I live in Virginia. I have worked for Tetra Pak Tubex, Inc. for 25 years on first shift. I was diagnosed with breast cancer and had surgery in Nov. 2013, I have been out on short term disability and long term disability until June 2014. I came back to work in June with a lite duty note from my doctor. I am still getting treated by my doctor to get my bones stronger, after tests they have done they said it was necessary. The company has moved a mechanic to 3rd shift because he was the last hired mechanic to be hired. They told me that I was to go to 3rd shift so I told this to my doctor and my doctor wrote a note that I was not to change shifts while I was in his care, and that I do want to work. The HR department called me yesterday and told me that the company is putting me back on long term disability until I can come back and work 3rd shift and that my position on 1st shift has been filled and they can not accommodate me on 1st anymore. Can a company put me on long term disability or does a doctor have to have a say it that? It is like that the company is punishing me for not being at work because I was out for having cancer. Is there any legal actions I can take against this company on what they are trying to do to me? They have asked me before my surgery if I would want to go to 3rd shift to help out for about a month but I told them it was not possible due to I am a single mother with 2 children at home and can not leave them all night by there selves. Thank you for your help..
1 Answer from Attorneys
Hi there--this is a fair & valid question, but the answer is not so straightforward--because the law isn't. ;)
Basically what we want is for the company to move somebody else to a less desirable shift so you can return to the shift you had for so long, or else create another 1st shift position for you to fill, like the one you had, and at the same salary. The question under the ADA is what accommodation to your disability is the least they must offer you.
The first question is what's an essential function of the job. Your employer will argue that willingness to work whatever shift they give you is an essential job function. That's a question of fact, and the job description is relevant, but courts often just take the employer's word for it even if the job description doesn't explicitly make take-the-shift-they-give-you an essential job function. (Grgh. ;) )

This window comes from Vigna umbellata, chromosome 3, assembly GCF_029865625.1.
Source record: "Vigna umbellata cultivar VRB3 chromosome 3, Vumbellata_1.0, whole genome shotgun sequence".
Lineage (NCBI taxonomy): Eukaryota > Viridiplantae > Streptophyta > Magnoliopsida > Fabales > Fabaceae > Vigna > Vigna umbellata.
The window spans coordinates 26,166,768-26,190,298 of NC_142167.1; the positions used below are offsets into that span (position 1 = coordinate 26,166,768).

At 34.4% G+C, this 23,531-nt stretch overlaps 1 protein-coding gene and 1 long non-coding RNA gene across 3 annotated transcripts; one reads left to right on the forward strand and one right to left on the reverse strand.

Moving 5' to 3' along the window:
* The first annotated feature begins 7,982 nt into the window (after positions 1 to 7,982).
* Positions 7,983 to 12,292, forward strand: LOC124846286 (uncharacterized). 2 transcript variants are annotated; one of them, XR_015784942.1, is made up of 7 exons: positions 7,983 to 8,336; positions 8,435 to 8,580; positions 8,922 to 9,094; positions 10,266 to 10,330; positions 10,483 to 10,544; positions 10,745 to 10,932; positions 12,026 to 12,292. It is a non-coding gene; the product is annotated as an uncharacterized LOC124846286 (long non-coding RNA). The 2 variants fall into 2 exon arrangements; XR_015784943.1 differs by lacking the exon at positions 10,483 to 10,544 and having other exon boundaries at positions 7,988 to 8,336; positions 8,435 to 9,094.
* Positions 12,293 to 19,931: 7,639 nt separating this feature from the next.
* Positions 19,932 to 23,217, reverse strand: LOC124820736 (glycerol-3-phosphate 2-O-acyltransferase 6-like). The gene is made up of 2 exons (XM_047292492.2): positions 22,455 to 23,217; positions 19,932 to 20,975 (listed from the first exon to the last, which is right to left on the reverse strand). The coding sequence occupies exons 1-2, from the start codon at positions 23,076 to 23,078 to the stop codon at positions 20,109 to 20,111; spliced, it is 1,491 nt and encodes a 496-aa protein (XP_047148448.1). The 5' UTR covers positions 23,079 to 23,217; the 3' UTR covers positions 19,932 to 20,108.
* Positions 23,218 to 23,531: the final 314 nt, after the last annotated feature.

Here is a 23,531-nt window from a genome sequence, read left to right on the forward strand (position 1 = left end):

The next question is the role of seniority as a factor. The Supreme Court a decade ago said seniority systems generally trump ADA accommodations. U.S .Airways v. Barnett (U.S. Supreme Court, 2002). There's also a 1st Circuit nurse case from 1998, Laurin v Providence Hospital, saying no, a nurse with diabetes didn't have the right to a day shift as a reasonable accommodation to her blood glucose management challenges, because except for senior nurses everybody had to rotate. The court then took the employer's word that shift flexibility for non-senior workers was an essential job function, and that accommodating the plaintiff would force co-workers to cover more 2d and 3d shifts.
But maybe you're senior to the person who replaced you, or are otherwise to be preferred for 1st shift under a seniority policy, so maybe you have that in your favor. Again, a question of fact.
Also important are court decisions about whether it's an ADA violation to reduce or deprive workers of seniority just because they go out on medical or disability leave. How that gets treated under the ADA will depend on whether the court wants to recognize such a policy as part of the employer's established seniority system under Barnett. The Family and Medical Leave Act (FMLA) may give you some protection, at least for the 12-week period of medical leave that it gives workers, but perhaps not for periods after that, and the ADA case law would have to be researched.
The employer would probably also argue, from that past temporary-3d-shift conversation you mention, that you're seeking a first-shift assignment as an accommodation of your family status, not your disability, so the ADA doesn't require them to do anything. We say the doctor's note should suffice, but in that nurse case, even though the doctor said the plaintiff had to have 1st shift permanently, the court ruled in the employer's favor.
Other issues: What does the seniority system provide? Wheter or not because of seniority system factors, how disruptive to the overall work schedule would it be to give you your preferred shift back? What job performance issues could they try to raise about you specifically?
Last but not least is timing. We've got only six months after their allegedly discriminatory act to contest it.
I'd be happy to consult with you on this. We'd want to look at both the facts and the law, see what your options are and explain them to you. Our consult fees are very low--$300 for as long as it takes--and we can meet in person at my Washington office and brainstorm, do a little legal research right there, and talk it through. Let me know if this appeals to you. --Steve Pershing.
Stephen B. Pershing, Esq.
The Chavers Firm, LLC
1250 24th St. N.W., Ste. 300
Washington DC 20037
(Admitted in Va. and D.C.)
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